These hunters lay the hammer on swine in East Louisiana
John Storey of Slidell, Warren Ostarly of Covington, and Mike Gettle of Chalmette hunt hogs with dogs year-round, but in February, they lay the hammer on swine in the Bogue Chitto and Pearl River Wildlife Management Areas. And this past February was no exception.
“It’s only open for hog dogging in February, and we always waylay them that month. It’s full of hogs, and it’s a fun area to hunt,” said Storey.
An active type of hunting
It’s a very active type of hunting, and that’s one of the reasons these friends enjoy it so much.
“This isn’t sit-and-wait hunting,” he said. “You’re constantly moving, sometimes long distances, and once you get a hog, getting it back to the boat can be a very physical chore.”
The three hunters take a big boat into the swamps with five or six dogs and necessary gear, which sometimes includes a smaller boat for more secluded areas. They tether one or two dogs to the front deck, and then creep slowly through the swamp, letting the canines sniff the air.
When the dogs get a whiff of pork, they let the hunters know. Then it’s time to beach the craft and let the dogs loose. Each one is equipped with a GPS tracking collar that transmits to a unit the hunters carry. A screen on the unit shows each dog’s location.
How to hunt doggy style
“The dogs hunt silently, pretty close together, but when you see them all in one small cluster, you know they’re on a hog,” Storey said. “They’ll bark up a storm once they find a hog, but they are sometimes too far away for you to hear them. But you’ll know it’s time to walk when they’re all clustered on the screen together.”
And that’s when it’s time for the hunters and the “catch dog,” to move in.
“It’s mainly black mouths, plot hounds, and catahoulas that do the running,” Storey said. “They’ll get a hog cornered and hold it there until we come in. You’ve got to have the bulldog on a leash because they’re so aggressive. Once it’s time, you let the bulldog free and he’ll just run in there and grab the hog, usually by one of its ears. And they’ll hold on until you have to coax them off.”
Making a clean kill
“It’s by far the quickest and most humane way to kill a hog,” Storey said. “The blade goes in smooth as silk and it just stops the heart immediately.”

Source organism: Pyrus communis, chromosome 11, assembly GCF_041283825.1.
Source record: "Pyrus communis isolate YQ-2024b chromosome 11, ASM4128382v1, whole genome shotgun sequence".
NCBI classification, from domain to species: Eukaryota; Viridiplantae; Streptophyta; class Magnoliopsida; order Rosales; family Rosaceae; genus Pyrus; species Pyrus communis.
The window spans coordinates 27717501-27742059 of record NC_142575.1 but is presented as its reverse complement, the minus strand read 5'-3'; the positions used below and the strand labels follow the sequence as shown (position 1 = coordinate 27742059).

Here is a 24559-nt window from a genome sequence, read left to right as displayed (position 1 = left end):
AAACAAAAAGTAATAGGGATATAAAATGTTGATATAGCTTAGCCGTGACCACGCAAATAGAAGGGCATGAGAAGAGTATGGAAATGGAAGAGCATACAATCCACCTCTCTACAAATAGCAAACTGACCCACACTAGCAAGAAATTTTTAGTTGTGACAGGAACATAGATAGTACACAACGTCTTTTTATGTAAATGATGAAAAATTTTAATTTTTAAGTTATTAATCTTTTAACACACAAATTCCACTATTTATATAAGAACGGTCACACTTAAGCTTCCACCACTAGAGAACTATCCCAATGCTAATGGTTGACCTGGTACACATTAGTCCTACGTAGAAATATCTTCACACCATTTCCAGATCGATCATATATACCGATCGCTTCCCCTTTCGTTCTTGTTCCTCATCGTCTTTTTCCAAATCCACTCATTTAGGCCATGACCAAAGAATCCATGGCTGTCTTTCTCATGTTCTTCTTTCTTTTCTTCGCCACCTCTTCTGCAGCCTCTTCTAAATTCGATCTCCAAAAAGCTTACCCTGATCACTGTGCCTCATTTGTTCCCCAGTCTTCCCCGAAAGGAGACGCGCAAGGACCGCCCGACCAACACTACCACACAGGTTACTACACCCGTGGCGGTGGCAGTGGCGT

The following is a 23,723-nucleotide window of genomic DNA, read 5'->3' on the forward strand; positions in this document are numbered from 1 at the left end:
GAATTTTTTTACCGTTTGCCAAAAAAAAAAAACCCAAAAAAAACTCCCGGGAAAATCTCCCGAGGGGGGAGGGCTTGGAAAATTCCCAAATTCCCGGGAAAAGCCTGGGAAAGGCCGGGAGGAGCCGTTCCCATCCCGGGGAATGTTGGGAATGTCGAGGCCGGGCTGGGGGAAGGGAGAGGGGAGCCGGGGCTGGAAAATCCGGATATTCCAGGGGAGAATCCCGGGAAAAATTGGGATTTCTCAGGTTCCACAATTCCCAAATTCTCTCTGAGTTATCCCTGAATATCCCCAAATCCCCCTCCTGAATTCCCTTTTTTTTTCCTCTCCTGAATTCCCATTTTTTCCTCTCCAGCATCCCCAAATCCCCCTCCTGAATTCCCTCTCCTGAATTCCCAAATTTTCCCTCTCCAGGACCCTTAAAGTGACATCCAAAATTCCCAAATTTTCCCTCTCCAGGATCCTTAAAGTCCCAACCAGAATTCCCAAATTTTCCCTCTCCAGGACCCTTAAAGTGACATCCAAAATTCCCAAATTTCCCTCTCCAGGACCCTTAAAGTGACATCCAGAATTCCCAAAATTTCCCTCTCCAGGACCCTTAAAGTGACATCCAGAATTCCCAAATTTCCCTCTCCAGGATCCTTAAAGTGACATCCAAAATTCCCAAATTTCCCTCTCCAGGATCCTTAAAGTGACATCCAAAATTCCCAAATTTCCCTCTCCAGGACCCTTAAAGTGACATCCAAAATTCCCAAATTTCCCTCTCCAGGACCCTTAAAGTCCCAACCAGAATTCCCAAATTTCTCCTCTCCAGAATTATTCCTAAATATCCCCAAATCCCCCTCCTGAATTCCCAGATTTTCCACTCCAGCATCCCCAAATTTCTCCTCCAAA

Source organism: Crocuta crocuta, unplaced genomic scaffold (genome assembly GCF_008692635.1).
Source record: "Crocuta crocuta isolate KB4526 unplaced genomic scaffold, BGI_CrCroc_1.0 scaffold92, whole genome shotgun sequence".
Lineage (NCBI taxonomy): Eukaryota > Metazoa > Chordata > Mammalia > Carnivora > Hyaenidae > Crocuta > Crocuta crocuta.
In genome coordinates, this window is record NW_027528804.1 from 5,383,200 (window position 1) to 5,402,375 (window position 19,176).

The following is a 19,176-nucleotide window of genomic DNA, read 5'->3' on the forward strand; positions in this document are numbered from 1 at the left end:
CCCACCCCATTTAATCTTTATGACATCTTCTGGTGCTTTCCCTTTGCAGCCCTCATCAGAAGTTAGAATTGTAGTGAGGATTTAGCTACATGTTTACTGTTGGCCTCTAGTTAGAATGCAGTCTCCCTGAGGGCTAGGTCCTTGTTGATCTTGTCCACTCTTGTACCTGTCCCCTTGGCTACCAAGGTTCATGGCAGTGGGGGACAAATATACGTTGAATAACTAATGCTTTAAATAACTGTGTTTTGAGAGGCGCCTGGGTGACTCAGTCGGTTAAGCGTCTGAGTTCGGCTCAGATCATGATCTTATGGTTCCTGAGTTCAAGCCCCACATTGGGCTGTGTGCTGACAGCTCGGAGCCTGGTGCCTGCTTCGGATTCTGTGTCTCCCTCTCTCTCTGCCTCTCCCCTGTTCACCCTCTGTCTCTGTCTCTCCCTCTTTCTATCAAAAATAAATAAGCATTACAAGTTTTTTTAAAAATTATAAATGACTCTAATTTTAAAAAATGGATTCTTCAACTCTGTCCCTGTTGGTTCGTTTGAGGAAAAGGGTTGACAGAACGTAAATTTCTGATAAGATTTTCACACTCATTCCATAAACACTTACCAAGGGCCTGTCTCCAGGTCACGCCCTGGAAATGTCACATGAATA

And that’s when the real work begins. The hunters take turns dragging the hog back to the boat, or if they’re close enough to water, they’ll float the hog back.
“Floating it is the way to go. That definitely beats dragging it over cypress knees through the swamp,” he said. “And once we get everything loaded up, we crank the boat and do it all over again.”
Follow these steps to prevent contracting hog-borne diseases
Feral hogs can carry a number of diseases, some of which can be contracted by humans. And at least one of those nasty bacterial infections can be fatal.
But cleaning and consuming feral hogs can be done safely, as long as you take some common sense steps to prevent contamination.
Here are the top 6 ways to safely handle feral hogs:
- Always wear rubber, vinyl or nitrile gloves when handling feral hogs. This includes when handling raw meat prior to cooking.
- Wear a mask and glasses/goggles or a face shield when processing feral hogs to prevent body fluids from feral hogs contacting your eyes, nose and mouth.
- After processing, burn or bury disposable gloves and parts of the carcass that will not be eaten. Do not feed raw meat or parts of the carcass to dogs.
- Always clean knives, utensils, coolers, cutting boards and other equipment used while preparing feral hogs or raw meat with a disinfectant such as diluted chlorine to kill any bacteria.
- Wash hands as soon as possible with soap and warm water for at least 20 seconds.
- Always cook feral hog meat to an internal temperature of at least 165 degrees Fahrenheit. Freezing, smoking and pickling does not kill the bacteria that causes brucellosis.